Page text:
Well, it’s been another sequence of days leaving us spoilt for choice when it comes to highlighting yet again just how detached so many of our elected representatives are from me and thee. I suppose it makes sense to start at the top and work our way down, even if the top is a pretty lowly starting point to begin with where this lot are concerned. Okay, so the bad smell that is both Boris Johnson and the legacy of his No.10 tenure continues to infect headlines with the news that the former PM has been referred to Knacker re claims he broke lockdown rules during the pandemic; yes, it might feel like this is merely a re-boot of an over-familiar franchise, but it’s one story that thankfully keeps re-emerging every time the guilty try and sweep it under the carpet, and it won’t do any harm to be regularly reminded of what was going on in the Covid-free zones inhabited by the Cabinet while the rest of us were under house-arrest. The moment we neglect to remember is the moment we let them get away with it.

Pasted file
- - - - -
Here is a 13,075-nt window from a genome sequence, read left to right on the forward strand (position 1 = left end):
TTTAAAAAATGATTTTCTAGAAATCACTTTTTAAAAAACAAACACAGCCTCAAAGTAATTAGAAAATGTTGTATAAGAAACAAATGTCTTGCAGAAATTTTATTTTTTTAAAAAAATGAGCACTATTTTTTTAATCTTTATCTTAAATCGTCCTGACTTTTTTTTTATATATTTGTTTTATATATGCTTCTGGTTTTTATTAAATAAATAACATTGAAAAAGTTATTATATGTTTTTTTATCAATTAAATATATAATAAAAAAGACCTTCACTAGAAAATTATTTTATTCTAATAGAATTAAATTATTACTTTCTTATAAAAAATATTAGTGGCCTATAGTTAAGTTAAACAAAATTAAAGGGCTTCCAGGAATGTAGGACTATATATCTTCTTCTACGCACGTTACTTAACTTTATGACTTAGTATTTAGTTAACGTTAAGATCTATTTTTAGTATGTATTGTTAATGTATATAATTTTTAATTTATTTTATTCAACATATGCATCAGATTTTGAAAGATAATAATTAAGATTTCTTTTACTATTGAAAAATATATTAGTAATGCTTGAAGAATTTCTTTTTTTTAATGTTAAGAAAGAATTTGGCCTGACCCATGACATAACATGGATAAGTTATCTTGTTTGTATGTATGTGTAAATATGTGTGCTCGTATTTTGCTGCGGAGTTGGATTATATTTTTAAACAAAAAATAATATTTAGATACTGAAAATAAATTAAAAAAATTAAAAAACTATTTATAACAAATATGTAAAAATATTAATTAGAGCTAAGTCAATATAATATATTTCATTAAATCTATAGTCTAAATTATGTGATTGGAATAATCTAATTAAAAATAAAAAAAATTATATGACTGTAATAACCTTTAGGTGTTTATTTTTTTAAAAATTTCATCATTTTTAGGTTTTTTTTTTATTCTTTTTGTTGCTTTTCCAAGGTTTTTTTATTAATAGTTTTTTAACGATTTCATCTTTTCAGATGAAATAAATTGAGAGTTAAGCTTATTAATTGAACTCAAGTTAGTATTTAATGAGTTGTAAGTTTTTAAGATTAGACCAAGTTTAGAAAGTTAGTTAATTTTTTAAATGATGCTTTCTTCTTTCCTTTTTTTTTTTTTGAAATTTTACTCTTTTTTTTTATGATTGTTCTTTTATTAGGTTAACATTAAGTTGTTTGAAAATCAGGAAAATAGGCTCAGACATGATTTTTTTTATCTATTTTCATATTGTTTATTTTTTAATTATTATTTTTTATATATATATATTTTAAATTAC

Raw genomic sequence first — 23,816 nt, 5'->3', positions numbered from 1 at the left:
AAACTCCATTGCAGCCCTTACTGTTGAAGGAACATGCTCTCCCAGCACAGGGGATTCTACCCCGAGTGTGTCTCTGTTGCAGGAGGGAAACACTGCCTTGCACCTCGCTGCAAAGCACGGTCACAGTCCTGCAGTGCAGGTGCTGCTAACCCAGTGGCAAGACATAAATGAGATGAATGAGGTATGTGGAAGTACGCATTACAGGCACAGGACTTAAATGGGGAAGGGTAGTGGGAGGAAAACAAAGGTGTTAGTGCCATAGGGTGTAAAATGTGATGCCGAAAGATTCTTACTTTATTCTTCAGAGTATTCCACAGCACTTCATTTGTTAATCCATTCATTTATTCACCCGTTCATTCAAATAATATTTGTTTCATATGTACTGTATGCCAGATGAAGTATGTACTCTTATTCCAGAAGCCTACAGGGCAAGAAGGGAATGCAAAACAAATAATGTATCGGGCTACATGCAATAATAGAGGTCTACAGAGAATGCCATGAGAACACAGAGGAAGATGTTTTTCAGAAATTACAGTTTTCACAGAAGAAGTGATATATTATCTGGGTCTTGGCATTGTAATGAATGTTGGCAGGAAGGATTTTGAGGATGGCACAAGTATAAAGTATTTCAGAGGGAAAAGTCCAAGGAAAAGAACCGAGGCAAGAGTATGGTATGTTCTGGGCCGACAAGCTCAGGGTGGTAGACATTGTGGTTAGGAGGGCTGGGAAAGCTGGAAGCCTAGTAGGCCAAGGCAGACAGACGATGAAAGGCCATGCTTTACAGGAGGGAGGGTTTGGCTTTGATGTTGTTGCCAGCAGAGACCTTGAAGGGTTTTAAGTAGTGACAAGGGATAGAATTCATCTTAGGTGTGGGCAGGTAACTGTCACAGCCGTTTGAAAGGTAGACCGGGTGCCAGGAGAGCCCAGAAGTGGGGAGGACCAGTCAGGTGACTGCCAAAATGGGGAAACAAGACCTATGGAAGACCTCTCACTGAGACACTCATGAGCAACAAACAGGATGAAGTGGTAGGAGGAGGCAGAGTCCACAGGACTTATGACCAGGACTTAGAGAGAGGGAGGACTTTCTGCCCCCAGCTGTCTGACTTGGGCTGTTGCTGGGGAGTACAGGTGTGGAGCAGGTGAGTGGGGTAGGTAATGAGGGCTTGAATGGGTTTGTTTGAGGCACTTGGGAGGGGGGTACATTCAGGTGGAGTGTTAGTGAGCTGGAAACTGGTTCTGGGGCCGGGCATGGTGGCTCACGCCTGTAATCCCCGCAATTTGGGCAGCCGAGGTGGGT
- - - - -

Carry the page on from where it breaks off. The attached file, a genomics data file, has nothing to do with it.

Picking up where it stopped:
Scotland Yard has justified its latest perusal of the Ministerial diary by declaring, ‘We are in receipt of information from the Cabinet Office passed to us on 19 May 2023, which we are currently assessing. It relates to potential breaches of the Health Protection Regulations between June 2020 and May 2021 at Downing Street.’ Thames Valley Police have also got in on the act, as Boris is alleged to have received visitors at Chequers during the same time frame. Nothing new there, then; but further material for the investigation into Boris’s lockdown shindigs for the Commons Privileges Committee, I suppose. The justifiable anger that greeted the initial revelations of these always warrants being rekindled, even if the element of surprise is long gone; after all, nobody expects anything better of Ministers anymore. The lockdown party scandal was perhaps the most extreme example of how they evidently regard themselves as superior beings too high and mighty to abide by rules they impose on the plebs; yet this week so far has been dominated by another potent example of this – the Suella Braverman speeding saga.